Except for pregnant women, anyone can do the practice, including women on their menstrual cycle and those suffering from chronic ailments or other medical conditions (like asthma, migraine, diabetes, high blood pressure, heart disease, lung related diseases, glaucoma, cataract, retinal detachment, hernia, etc.).
People with back, neck or knee injury can also do the practice with caution, to the extent possible.
No, pregnant women should not do the practice.
No, people of all ages can do the practice.
Wait for 6 months after a major surgery and 6 weeks after a minor surgery.
The practice should be done on an empty stomach condition.
That means, leave a gap of at least:
4 hours after a full meal
2.5 hours after a snack like a fruit or a few biscuits/crackers
1.5 hours after a beverage like tea, coffee, or anything other than water.
You can drink water at any time.
Yes. You can eat or have a beverage that is at room temperature immediately after practice. Wait 10-15 minutes before consuming anything refrigerated.
After the practice, wait for 15-20 minutes before taking a hot bath and 25-30 minutes before taking a cold bath.
You can do 3 cycles at a stretch, 4-5 times a day.
No. The practice is based on a very subtle science. Yogic practices have the power to transform your life if done properly, so it generally takes years of training to ensure they are imparted in the right way. You can use the video as a device to offer the practice to others. If you are interested in teaching this and other practices, please contact us to find out more about the Teacher Training Program.
No, there is no specific order.
In the ideal posture, only the 8 points touch the floor, which means that the abdomen and even the nose should not be in contact with the floor. If this is not possible for you right now, it is okay. Do it as best you can. As you practice regularly and the body develops the necessary flexibility, you can start working towards the ideal posture.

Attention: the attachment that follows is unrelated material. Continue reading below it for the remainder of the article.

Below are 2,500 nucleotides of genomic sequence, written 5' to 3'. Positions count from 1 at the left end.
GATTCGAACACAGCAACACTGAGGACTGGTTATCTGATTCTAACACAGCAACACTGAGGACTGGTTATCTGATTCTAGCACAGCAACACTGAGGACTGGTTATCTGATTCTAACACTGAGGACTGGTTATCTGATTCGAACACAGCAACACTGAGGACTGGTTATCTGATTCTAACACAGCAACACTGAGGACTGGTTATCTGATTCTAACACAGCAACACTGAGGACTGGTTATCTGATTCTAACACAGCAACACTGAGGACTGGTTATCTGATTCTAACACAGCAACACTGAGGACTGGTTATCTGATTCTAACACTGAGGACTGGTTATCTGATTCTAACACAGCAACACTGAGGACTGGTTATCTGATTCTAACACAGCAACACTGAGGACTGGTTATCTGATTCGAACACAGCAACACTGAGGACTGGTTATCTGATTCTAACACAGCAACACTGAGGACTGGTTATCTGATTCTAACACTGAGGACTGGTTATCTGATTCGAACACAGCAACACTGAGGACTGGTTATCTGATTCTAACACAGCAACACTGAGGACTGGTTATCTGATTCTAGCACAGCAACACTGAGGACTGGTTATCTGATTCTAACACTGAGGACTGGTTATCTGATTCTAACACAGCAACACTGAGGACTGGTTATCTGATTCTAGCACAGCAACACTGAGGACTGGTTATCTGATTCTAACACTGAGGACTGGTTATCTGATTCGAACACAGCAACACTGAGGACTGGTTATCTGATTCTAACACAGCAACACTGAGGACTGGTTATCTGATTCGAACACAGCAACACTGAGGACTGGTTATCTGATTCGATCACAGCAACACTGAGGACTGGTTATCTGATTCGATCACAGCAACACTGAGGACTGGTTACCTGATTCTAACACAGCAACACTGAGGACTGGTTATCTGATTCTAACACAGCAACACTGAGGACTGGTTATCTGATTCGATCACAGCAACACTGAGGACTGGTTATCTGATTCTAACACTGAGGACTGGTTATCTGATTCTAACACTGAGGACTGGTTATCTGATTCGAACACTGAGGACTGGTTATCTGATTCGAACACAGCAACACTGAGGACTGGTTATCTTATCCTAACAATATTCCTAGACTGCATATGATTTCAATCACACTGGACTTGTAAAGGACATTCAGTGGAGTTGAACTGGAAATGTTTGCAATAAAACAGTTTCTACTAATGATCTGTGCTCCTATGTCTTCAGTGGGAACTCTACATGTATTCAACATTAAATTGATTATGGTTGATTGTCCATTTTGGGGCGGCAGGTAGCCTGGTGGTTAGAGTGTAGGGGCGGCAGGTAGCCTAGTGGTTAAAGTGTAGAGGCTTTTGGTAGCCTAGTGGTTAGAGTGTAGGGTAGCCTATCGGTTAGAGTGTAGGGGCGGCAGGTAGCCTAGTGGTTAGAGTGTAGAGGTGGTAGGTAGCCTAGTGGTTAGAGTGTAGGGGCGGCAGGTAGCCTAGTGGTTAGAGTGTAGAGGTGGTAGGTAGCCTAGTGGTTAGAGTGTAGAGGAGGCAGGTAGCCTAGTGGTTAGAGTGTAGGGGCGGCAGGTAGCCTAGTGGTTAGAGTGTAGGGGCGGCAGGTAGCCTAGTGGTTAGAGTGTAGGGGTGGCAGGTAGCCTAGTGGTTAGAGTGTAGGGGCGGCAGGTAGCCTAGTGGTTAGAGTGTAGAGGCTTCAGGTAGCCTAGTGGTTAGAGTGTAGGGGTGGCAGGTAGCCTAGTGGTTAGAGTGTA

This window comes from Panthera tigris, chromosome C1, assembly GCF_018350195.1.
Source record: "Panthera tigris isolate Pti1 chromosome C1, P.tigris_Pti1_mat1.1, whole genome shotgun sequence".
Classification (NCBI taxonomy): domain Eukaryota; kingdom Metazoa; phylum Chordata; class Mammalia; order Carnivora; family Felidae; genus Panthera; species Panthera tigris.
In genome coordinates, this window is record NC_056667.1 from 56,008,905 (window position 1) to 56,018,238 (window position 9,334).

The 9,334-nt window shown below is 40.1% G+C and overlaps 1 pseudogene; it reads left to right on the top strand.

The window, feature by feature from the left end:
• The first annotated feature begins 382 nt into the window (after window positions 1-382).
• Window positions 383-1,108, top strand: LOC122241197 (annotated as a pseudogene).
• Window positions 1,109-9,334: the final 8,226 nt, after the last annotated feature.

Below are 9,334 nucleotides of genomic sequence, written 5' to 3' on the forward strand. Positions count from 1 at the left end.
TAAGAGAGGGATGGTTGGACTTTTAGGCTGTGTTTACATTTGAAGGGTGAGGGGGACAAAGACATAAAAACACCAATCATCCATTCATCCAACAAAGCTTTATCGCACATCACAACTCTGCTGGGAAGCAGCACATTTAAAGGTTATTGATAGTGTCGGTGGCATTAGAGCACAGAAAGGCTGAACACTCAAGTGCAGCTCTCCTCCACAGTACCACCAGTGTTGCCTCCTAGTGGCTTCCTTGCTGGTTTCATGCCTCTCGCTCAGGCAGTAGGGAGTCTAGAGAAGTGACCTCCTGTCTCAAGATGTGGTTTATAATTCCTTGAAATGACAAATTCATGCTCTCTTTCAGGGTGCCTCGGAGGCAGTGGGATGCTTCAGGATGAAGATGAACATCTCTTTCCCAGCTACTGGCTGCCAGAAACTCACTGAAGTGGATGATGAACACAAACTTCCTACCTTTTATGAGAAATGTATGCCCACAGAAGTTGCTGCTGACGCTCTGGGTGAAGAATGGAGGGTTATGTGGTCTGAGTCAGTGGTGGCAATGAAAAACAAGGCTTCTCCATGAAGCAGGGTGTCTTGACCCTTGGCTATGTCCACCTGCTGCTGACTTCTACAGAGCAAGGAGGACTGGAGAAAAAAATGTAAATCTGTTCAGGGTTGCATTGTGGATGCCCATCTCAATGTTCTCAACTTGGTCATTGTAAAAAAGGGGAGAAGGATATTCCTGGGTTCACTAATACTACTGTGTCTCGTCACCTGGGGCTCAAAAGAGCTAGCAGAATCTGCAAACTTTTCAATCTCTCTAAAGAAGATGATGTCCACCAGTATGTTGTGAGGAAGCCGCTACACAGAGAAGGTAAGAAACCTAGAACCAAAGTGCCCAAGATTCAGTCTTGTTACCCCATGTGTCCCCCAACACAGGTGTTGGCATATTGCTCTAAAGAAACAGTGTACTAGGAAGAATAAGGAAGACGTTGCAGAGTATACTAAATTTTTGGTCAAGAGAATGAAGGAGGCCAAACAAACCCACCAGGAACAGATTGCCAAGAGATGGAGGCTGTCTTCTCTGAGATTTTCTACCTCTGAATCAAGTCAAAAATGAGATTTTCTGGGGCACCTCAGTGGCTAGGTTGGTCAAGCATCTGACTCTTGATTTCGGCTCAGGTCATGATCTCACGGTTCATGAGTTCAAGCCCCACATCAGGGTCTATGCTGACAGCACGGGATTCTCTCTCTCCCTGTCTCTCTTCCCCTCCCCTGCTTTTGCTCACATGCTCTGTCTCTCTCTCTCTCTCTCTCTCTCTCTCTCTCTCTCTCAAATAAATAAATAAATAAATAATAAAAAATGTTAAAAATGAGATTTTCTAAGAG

If you are unable to hold for 6-7 minutes, you can start with 3 minutes and slowly work towards holding it for 6-7 minutes.
It is very important not to set any timers or alarms. This is an internal process. Any kind of alarm will shift your attention outwards.
Hold the postures as per your experience of time. Initially, you can check your watch between each stage of the practice before moving to the next stage.
For example, check your watch before you start Sashtanga. After coming out of Sashtanga, if the time is between 6-7 minutes, move to the next stage. If it is less than 6 minutes, hold Sashtanga for some more time.
Slowly you will be able to maintain the time experientially. If you remain in the posture for a little longer or shorter duration, it is fine.
Since Sashtanga is stretching the spine and neck with the abdomen raised, you may find that your forehead or toes slip, especially if you practice on a smooth surface. You can practice on a yoga mat or find a surface with better grip to help you hold the posture.
As you continue to practice and gain flexibility, you may find that it becomes easier and more comfortable to hold the posture.
For every posture you take with the body, you will notice that your breath changes. So once you get into Sashtanga, notice how you normally breathe in that posture, and breathe just slightly deeper than that.
Your breath will not be as deep or as comfortable as it is when you are in a normal upright or sitting posture. It may feel shallow, which is fine. If it is too uncomfortable, you can hold the posture to the extent possible for you. If you are having difficulty breathing, you can relax your head slightly for now, keeping your nose off the ground to the extent possible.
Once in the posture, ensure to keep your body relaxed and breathe slightly deeper than normal.
If you still find it difficult to breathe, you can lower your abdomen slightly, keeping it off the ground to the extent possible.